Are US politicians too old?
Jon Lieber, head of Eurasia Group's coverage of political and policy developments in Washington, DC, shares his analysis on US politics:
Are America's political leaders too old?
A new poll this week suggests the Democratic voters would be very open to alternatives to President Joe Biden in the 2024 election cycle. Many Democrats, including Biden himself, argue that he offers their best chance to defeat our Republican challengers in two years, particularly if that challenger is former President Donald Trump. But it's very clear through polling leaks and voter interviews, that there is a high degree of concern about one major issue, President Biden's age. Among the 64% of Democratic primary voters in the New York Times poll who said they would prefer a candidate other than Joe Biden, 33%, a plurality, said it was because of his age. Biden is already the oldest president in history, and if he wins another term, he would be 82 on Inauguration Day, and 86 when he finishes his second term.
But Biden isn't the only aging American holding onto power in the United States. The Speaker of the House is 82 years old. Her second in command is 83. The minority leader of the Senate is 80, while the majority leader is a relatively spry 71. The former President of the United States, Donald Trump, who himself was once the oldest president ever, and is currently the front runner for the Republican nomination in 2024, is 76 and would be 78 if he were to be sworn in for another term. Americans are living longer and older people are healthier than ever, but this group of aging leaders has held onto power for decades and is not making room for the younger generation.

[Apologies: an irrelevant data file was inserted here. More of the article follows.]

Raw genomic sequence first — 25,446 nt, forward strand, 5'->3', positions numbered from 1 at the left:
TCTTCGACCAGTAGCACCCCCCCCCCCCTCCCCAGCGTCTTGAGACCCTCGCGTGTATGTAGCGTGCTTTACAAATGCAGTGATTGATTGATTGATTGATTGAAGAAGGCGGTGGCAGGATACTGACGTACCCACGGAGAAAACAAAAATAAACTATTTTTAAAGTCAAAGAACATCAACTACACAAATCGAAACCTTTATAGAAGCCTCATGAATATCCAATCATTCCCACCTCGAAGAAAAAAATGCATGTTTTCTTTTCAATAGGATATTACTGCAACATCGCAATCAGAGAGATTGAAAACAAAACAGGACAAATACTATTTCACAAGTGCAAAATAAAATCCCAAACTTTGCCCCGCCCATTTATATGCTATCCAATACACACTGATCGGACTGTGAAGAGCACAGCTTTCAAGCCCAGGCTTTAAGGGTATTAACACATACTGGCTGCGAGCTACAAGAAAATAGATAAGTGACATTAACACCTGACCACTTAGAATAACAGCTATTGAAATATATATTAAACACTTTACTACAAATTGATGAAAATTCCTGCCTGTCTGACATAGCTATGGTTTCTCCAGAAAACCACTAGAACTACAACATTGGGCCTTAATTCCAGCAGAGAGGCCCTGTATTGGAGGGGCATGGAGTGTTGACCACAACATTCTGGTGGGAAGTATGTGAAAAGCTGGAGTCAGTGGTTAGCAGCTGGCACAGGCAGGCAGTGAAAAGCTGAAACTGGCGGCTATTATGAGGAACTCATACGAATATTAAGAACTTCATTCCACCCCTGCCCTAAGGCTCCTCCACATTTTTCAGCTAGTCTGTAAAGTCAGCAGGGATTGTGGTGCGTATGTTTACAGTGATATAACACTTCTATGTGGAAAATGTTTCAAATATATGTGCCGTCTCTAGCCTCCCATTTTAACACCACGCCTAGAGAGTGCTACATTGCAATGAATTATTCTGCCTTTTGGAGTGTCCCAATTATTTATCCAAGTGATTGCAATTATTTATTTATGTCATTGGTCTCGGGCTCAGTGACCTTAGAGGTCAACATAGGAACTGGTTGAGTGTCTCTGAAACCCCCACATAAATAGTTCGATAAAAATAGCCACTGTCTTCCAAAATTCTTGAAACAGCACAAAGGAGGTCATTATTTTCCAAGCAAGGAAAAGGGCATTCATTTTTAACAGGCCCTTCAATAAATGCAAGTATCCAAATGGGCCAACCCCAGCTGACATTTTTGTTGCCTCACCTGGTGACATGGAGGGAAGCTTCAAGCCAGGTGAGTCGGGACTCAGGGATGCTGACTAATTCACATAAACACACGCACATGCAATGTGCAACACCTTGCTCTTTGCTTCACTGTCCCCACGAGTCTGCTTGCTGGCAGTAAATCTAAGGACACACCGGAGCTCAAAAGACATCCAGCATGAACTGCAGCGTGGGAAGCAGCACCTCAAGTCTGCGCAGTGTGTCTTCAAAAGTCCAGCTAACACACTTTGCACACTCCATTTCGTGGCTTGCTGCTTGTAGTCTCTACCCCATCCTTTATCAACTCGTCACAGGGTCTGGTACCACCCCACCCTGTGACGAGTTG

Speaker Nancy Pelosi has led House Democrats since 2003 and intends to run for another term in Congress this year. Longtime presidential advisor, David Gergen has called for an age limit on the presidency, but that's unlikely to stop voters who keep electing these septuagenarians. And the age is not just a political question. Elderly leaders holding on the power for too long can have profound consequences, as was the case when late Supreme Court Justice, Ruth Bader Ginsburg died in office at age 87, allowing then President Trump to nominate her replacement and helping to tip the scales of the Supreme Court in favor of the conservatives that now dominate it.
Age obviously affects everybody differently. There are some people who can clearly serve well into their golden years, and others who are probably ready to retire much younger, and it's impossible for a casual observer to judge how it is affecting a political leader. But the real issue is that aging leaders don't make room for the next generation, leading to political leadership that has long institutional memories and relationships, but also can occasionally be out of touch with a direction of the country. America's aging leadership is also an outlier in the globe. Most developed countries have seen the average age of their heads of state decline over the last 50 years with an average age of 54, and though the US has had two leaders in the last 30 years who are in their 40s, the current gray-bearded leadership of the United States is truly a rarity.
There's no solution to this. These leaders hold power through democratic processes and there are no rules that mandate retirement, and incumbents have huge advantages in winning re-election, especially for politicians with high name recognition and massive and loyal fundraising operations. So until younger party loyalists get tired of the boomers calling the shots, these aging leaders are going to hold onto power and hold off on retirement.
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